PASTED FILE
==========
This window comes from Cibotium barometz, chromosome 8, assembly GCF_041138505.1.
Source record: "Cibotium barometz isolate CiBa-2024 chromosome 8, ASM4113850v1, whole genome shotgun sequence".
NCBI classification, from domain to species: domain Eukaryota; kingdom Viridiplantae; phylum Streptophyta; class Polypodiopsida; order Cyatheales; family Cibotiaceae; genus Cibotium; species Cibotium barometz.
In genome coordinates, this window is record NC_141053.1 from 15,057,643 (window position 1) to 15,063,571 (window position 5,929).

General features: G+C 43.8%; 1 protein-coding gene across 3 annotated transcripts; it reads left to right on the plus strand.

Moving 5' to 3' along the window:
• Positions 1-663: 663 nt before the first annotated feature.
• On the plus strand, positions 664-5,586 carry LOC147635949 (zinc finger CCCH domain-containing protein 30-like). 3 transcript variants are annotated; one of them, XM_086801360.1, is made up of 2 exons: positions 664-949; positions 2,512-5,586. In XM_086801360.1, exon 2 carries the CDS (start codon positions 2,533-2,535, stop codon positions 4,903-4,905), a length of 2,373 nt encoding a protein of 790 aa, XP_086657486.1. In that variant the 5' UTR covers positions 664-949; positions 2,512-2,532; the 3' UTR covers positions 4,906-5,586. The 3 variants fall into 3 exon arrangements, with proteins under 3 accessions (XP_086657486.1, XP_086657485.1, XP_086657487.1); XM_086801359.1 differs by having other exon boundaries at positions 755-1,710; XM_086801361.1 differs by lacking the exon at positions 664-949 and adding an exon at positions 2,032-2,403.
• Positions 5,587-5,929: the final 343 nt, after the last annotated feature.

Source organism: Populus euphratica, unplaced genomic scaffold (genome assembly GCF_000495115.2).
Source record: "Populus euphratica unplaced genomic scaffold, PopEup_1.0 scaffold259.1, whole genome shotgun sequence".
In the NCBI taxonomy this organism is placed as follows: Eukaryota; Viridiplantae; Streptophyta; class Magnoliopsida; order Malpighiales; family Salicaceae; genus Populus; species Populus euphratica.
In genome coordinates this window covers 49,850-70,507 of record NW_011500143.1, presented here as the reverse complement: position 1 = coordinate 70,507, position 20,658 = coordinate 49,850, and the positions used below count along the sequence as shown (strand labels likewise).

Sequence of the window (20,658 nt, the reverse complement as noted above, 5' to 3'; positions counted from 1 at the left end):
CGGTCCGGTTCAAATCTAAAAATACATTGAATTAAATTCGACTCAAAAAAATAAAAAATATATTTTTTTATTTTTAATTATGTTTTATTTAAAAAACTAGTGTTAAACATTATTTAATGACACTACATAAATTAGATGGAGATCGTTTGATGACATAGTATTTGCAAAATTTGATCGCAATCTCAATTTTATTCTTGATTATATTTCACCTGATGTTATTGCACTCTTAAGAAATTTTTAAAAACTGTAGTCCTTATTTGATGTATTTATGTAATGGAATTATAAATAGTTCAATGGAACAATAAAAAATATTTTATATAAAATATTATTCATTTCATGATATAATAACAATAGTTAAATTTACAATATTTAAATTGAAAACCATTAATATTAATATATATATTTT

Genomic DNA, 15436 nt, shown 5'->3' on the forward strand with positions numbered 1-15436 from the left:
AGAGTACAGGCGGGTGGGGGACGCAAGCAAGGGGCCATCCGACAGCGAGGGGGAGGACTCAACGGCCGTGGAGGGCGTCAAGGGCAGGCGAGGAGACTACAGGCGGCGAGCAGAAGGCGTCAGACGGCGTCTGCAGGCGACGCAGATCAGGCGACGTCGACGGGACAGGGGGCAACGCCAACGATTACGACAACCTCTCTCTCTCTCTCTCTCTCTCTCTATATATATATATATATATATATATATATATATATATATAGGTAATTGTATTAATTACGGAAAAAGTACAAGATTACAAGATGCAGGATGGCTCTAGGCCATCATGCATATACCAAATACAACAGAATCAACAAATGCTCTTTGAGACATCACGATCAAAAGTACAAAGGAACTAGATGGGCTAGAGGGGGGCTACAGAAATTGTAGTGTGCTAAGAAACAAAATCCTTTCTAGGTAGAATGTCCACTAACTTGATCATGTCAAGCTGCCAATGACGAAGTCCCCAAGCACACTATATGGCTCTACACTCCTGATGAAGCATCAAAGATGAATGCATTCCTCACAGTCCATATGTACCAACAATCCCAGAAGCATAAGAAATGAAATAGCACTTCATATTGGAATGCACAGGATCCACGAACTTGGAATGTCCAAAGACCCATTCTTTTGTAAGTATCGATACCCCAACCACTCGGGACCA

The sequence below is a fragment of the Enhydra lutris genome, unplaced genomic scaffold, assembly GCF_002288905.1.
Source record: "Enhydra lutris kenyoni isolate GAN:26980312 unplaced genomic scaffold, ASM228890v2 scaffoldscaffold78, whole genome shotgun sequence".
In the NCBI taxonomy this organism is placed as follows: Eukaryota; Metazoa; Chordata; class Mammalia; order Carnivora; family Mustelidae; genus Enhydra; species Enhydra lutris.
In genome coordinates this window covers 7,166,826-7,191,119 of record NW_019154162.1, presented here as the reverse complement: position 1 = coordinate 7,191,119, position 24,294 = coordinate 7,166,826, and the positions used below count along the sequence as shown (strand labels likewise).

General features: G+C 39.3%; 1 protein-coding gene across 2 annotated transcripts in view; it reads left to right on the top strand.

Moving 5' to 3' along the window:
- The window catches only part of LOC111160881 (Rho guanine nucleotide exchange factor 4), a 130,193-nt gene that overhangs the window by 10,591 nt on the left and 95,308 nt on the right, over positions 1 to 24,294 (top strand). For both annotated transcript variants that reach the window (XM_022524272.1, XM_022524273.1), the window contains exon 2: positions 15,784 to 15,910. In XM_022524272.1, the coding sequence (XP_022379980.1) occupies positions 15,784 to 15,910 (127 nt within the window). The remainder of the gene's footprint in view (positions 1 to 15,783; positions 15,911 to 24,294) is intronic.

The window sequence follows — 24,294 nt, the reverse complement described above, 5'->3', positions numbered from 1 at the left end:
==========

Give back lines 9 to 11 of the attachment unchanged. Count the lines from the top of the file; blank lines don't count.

• Positions 5,587-5,929: the final 343 nt, after the last annotated feature.

Source organism: Populus euphratica, unplaced genomic scaffold (genome assembly GCF_000495115.2).
Source record: "Populus euphratica unplaced genomic scaffold, PopEup_1.0 scaffold259.1, whole genome shotgun sequence".